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19th Century fortified harbour defence
Fort Clonque, the most remarkable of the great harbour works of Alderney, occupies a group of large rocks off the steep south-west tip of the island, commanding the passage between it and the island of Burhou. The property is reached by a causeway leading to a drawbridge entrance and was originally designed for ten 64-pounder guns in four open batteries, manned by two officers and 50 men. On calm days the sea can be heard all round the Clonque, restlessly searching the rocks; and on rough days it is comforting to reflect that the wall of the East Flank Battery is 19 feet thick. Stormy weather is no stranger to this location, and during some high tides the fort is cut off and the sea runs between it and the mainland.
In the 1840s it was thought that the advent of steam would make the Channel Islands more important as an advanced naval base, and also more liable to capture by the French. Accordingly the great harbour works of Alderney were begun in 1847. Before the defensive capabilities of the base were fully realised, the further development of steam brought the Channel Islands within easy reach of mainland bases, and made a base in Alderney unnecessary.
In 1886 the Defence Committee recommended that Clonque, and all the other works except Fort Albert, should be disarmed but left standing. It was thus that Hitler found them in 1940 and, imagining again that the Channel Islands had strategic value, vigorously refortified them. At Fort Clonque, part of the Victorian soldiers’ quarters was replaced by an enormous casemate, housing a gun so large that its emplacement now makes a handsome bedroom looking towards Guernsey.
The fort is fantastic, especially during a good blow, when the sky rains sea foam!
The cycling on Alderney is fabulous
It was like being in a big granite ocean liner!
Fort Clonque is self-catering accommodation sleeping up to 13 people in 6 bedrooms. Facilities include:
Fire or stove
Open grounds, garden or terrace
Fort Clonque is cared for by the Landmark Trust, a building preservation charity that rescues and restores historic buildings at risk, giving them a future by letting them for self-catering holidays. The income generated supports their ongoing maintenance, ensuring they will never again fall into decay. Each Landmark is remarkable in some way, for its architecture, history or setting and they include follies, castles, towers, forts and banqueting houses.
It is categorised as a Landmark for hardier visitors due to its remote and exposed location, and some rooms must be reached from outside the main accommodation. Please note that the island can be cut off at high tide.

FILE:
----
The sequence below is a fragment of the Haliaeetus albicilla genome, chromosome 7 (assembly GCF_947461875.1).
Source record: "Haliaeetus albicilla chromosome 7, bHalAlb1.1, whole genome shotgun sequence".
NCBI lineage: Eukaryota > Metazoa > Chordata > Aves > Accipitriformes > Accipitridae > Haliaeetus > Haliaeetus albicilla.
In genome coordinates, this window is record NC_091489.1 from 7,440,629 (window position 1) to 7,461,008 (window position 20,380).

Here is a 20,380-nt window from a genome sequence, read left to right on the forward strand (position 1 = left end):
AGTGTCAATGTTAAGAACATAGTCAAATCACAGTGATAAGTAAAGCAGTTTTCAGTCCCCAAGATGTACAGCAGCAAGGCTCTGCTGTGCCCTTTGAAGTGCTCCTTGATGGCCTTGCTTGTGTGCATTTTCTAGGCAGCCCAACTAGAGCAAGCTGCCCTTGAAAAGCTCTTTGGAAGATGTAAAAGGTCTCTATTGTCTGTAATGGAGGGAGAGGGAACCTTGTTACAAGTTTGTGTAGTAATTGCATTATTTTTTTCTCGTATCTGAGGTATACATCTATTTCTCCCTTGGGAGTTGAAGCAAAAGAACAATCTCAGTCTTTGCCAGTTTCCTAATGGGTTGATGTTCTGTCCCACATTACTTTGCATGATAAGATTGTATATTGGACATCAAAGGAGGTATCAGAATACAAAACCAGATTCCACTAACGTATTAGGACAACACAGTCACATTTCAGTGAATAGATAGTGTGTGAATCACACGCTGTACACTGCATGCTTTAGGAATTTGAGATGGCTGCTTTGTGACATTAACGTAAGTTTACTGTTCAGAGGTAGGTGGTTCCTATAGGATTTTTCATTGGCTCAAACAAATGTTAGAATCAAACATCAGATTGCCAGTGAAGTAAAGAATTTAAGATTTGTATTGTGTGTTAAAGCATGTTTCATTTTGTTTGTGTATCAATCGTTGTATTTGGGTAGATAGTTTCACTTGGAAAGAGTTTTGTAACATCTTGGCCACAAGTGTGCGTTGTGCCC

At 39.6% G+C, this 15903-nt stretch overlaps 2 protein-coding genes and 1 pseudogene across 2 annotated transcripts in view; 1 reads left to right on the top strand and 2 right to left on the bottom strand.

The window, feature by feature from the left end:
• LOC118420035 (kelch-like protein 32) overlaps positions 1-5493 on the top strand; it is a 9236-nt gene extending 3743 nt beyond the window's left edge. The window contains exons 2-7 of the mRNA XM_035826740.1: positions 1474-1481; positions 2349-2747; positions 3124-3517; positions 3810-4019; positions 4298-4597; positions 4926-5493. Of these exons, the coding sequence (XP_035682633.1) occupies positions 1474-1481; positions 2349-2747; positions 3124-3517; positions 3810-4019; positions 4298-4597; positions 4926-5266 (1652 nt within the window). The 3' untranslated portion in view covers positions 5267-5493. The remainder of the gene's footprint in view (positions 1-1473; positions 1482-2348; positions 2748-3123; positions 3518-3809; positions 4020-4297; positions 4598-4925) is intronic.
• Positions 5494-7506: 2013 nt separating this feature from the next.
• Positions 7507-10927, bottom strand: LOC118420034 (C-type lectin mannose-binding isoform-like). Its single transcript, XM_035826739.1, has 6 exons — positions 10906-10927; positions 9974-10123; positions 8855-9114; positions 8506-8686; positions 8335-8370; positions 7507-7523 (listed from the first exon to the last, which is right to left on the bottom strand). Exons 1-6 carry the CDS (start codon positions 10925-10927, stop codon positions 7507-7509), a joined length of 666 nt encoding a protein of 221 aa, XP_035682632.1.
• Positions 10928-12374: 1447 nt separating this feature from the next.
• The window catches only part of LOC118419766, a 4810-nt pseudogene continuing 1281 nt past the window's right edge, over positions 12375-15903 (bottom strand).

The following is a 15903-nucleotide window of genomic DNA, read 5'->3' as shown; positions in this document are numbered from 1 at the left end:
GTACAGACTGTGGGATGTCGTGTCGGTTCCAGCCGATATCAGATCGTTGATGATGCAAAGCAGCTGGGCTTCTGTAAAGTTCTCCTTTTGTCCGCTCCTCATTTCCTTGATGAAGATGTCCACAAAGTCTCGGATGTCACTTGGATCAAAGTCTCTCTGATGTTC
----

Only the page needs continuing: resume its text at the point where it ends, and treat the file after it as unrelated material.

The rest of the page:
All landmarks have bedding, linen and towels provided and the kitchens are fully equipped to cater for the number of people the building sleeps plus two visitors. As a matter of philosophy, we do not provide televisions or telephones.
Most forts are large and grim, but Clonque was snugly fitted to the surrounding rocks, and is small, open and picturesque, ingeniously contrived on many levels. The fort’s location will sometimes make it cold and damp, however the compensation is the delight of its spectacular setting. Views are second to none; to the lighthouses of the Casquets; colonies of gannets and seabirds that fish around the fort; and of the formidable race or current called the Swinge, which runs between Clonque and Burhou.
There are frequent flights to Alderney from Southampton, Bournemouth and Brighton / Shoreham.
Alderney benefits from clean air and fresh breezes and is a peaceful and extremely pleasant island, just small enough to be explored entirely on foot or, very easily, by bicycles which can be hired locally. The Victorian and German defence works are interesting, while the beaches at the north end are exceptional with plentiful, white sand. On calm days the sea can be heard all round the Clonque, restlessly searching the rocks; and on rough days it is comforting to reflect that the wall of the East Flank Battery is 19 feet thick. Stormy weather is no stranger to this location, and during some high tides the fort is cut off and the sea runs between it and the mainland.
In the centre of the island is St Anne, a very pretty little town, English with a hint of France offering a choice of small boutiques and restaurants. Visitors often remark that they are stepping back into a bygone age of friendly people, good pubs and a more relaxed pace of life.